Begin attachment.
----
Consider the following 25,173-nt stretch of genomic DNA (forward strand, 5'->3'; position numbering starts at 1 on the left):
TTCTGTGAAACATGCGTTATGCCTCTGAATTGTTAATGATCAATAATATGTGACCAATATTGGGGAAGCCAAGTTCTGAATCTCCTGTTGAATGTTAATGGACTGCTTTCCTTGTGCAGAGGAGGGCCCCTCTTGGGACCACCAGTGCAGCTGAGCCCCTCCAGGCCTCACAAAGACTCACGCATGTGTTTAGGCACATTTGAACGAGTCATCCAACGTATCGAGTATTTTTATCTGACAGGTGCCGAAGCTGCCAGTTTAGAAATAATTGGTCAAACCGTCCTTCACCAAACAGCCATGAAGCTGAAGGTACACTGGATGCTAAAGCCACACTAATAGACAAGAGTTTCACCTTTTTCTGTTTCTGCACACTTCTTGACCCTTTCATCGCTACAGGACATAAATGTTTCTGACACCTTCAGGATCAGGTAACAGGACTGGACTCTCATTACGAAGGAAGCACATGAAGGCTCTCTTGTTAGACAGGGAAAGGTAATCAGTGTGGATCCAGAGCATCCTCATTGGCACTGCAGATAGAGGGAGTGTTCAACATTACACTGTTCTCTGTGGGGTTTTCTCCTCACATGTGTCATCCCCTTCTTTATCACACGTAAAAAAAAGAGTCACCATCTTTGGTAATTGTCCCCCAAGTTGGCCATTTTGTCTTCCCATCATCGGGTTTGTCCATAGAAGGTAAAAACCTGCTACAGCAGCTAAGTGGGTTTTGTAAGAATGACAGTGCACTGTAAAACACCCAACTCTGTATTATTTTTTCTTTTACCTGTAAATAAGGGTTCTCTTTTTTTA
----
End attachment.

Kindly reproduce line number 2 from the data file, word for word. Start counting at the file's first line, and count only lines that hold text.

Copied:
TTCTGTGAAACATGCGTTATGCCTCTGAATTGTTAATGATCAATAATATGTGACCAATATTGGGGAAGCCAAGTTCTGAATCTCCTGTTGAATGTTAATGGACTGCTTTCCTTGTGCAGAGGAGGGCCCCTCTTGGGACCACCAGTGCAGCTGAGCCCCTCCAGGCCTCACAAAGACTCACGCATGTGTTTAGGCACATTTGAACGAGTCATCCAACGTATCGAGTATTTTTATCTGACAGGTGCCGAAGCTGCCAGTTTAGAAATAATTGGTCAAACCGTCCTTCACCAAACAGCCATGAAGCTGAAGGTACACTGGATGCTAAAGCCACACTAATAGACAAGAGTTTCACCTTTTTCTGTTTCTGCACACTTCTTGACCCTTTCATCGCTACAGGACATAAATGTTTCTGACACCTTCAGGATCAGGTAACAGGACTGGACTCTCATTACGAAGGAAGCACATGAAGGCTCTCTTGTTAGACAGGGAAAGGTAATCAGTGTGGATCCAGAGCATCCTCATTGGCACTGCAGATAGAGGGAGTGTTCAACATTACACTGTTCTCTGTGGGGTTTTCTCCTCACATGTGTCATCCCCTTCTTTATCACACGTAAAAAAAAGAGTCACCATCTTTGGTAATTGTCCCCCAAGTTGGCCATTTTGTCTTCCCATCATCGGGTTTGTCCATAGAAGGTAAAAACCTGCTACAGCAGCTAAGTGGGTTTTGTAAGAATGACAGTGCACTGTAAAACACCCAACTCTGTATTATTTTTTCTTTTACCTGTAAATAAGGGTTCTCTTTTTTTA